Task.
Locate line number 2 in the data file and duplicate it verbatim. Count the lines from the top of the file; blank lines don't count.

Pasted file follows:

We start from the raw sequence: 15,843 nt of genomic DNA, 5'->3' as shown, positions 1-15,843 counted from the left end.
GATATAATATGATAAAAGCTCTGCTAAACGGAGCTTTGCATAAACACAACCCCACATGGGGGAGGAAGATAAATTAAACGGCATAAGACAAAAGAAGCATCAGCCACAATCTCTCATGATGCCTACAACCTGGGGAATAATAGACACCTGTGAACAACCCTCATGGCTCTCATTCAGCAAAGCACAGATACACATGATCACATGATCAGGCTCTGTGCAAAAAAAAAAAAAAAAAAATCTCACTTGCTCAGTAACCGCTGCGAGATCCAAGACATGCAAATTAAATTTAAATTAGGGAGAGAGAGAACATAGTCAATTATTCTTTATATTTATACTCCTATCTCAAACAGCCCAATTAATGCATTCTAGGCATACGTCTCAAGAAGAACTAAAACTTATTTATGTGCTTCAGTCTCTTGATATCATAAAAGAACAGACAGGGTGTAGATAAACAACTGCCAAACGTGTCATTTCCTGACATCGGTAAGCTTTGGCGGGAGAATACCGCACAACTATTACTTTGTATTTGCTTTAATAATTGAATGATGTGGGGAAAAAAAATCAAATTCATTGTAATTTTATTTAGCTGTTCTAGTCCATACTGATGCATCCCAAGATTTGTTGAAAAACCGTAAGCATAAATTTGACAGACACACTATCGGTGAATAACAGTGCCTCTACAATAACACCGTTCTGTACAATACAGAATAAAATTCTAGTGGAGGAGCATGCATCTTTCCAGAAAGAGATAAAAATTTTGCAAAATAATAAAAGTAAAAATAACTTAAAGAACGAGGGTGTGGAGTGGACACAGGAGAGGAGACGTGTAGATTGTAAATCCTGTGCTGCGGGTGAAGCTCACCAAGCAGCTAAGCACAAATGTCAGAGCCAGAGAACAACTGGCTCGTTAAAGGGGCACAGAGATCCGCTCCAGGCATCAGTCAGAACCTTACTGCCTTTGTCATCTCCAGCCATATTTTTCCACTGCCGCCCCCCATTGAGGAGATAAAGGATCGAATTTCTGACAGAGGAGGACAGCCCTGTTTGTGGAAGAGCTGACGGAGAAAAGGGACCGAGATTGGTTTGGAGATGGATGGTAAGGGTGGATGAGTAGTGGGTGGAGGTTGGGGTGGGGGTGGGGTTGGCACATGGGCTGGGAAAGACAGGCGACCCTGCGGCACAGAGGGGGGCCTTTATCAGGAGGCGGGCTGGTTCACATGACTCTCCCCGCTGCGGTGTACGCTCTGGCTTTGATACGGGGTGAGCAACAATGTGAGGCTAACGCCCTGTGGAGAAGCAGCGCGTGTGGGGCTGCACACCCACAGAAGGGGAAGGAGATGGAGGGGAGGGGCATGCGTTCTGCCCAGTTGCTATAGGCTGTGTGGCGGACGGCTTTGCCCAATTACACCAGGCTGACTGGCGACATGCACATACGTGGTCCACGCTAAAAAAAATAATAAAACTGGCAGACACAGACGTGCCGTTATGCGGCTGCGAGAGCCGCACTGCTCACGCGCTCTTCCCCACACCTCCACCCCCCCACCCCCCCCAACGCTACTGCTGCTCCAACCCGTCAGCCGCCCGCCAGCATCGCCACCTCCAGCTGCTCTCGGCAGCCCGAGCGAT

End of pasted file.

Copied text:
GATATAATATGATAAAAGCTCTGCTAAACGGAGCTTTGCATAAACACAACCCCACATGGGGGAGGAAGATAAATTAAACGGCATAAGACAAAAGAAGCATCAGCCACAATCTCTCATGATGCCTACAACCTGGGGAATAATAGACACCTGTGAACAACCCTCATGGCTCTCATTCAGCAAAGCACAGATACACATGATCACATGATCAGGCTCTGTGCAAAAAAAAAAAAAAAAAAATCTCACTTGCTCAGTAACCGCTGCGAGATCCAAGACATGCAAATTAAATTTAAATTAGGGAGAGAGAGAACATAGTCAATTATTCTTTATATTTATACTCCTATCTCAAACAGCCCAATTAATGCATTCTAGGCATACGTCTCAAGAAGAACTAAAACTTATTTATGTGCTTCAGTCTCTTGATATCATAAAAGAACAGACAGGGTGTAGATAAACAACTGCCAAACGTGTCATTTCCTGACATCGGTAAGCTTTGGCGGGAGAATACCGCACAACTATTACTTTGTATTTGCTTTAATAATTGAATGATGTGGGGAAAAAAAATCAAATTCATTGTAATTTTATTTAGCTGTTCTAGTCCATACTGATGCATCCCAAGATTTGTTGAAAAACCGTAAGCATAAATTTGACAGACACACTATCGGTGAATAACAGTGCCTCTACAATAACACCGTTCTGTACAATACAGAATAAAATTCTAGTGGAGGAGCATGCATCTTTCCAGAAAGAGATAAAAATTTTGCAAAATAATAAAAGTAAAAATAACTTAAAGAACGAGGGTGTGGAGTGGACACAGGAGAGGAGACGTGTAGATTGTAAATCCTGTGCTGCGGGTGAAGCTCACCAAGCAGCTAAGCACAAATGTCAGAGCCAGAGAACAACTGGCTCGTTAAAGGGGCACAGAGATCCGCTCCAGGCATCAGTCAGAACCTTACTGCCTTTGTCATCTCCAGCCATATTTTTCCACTGCCGCCCCCCATTGAGGAGATAAAGGATCGAATTTCTGACAGAGGAGGACAGCCCTGTTTGTGGAAGAGCTGACGGAGAAAAGGGACCGAGATTGGTTTGGAGATGGATGGTAAGGGTGGATGAGTAGTGGGTGGAGGTTGGGGTGGGGGTGGGGTTGGCACATGGGCTGGGAAAGACAGGCGACCCTGCGGCACAGAGGGGGGCCTTTATCAGGAGGCGGGCTGGTTCACATGACTCTCCCCGCTGCGGTGTACGCTCTGGCTTTGATACGGGGTGAGCAACAATGTGAGGCTAACGCCCTGTGGAGAAGCAGCGCGTGTGGGGCTGCACACCCACAGAAGGGGAAGGAGATGGAGGGGAGGGGCATGCGTTCTGCCCAGTTGCTATAGGCTGTGTGGCGGACGGCTTTGCCCAATTACACCAGGCTGACTGGCGACATGCACATACGTGGTCCACGCTAAAAAAAATAATAAAACTGGCAGACACAGACGTGCCGTTATGCGGCTGCGAGAGCCGCACTGCTCACGCGCTCTTCCCCACACCTCCACCCCCCCACCCCCCCCAACGCTACTGCTGCTCCAACCCGTCAGCCGCCCGCCAGCATCGCCACCTCCAGCTGCTCTCGGCAGCCCGAGCGAT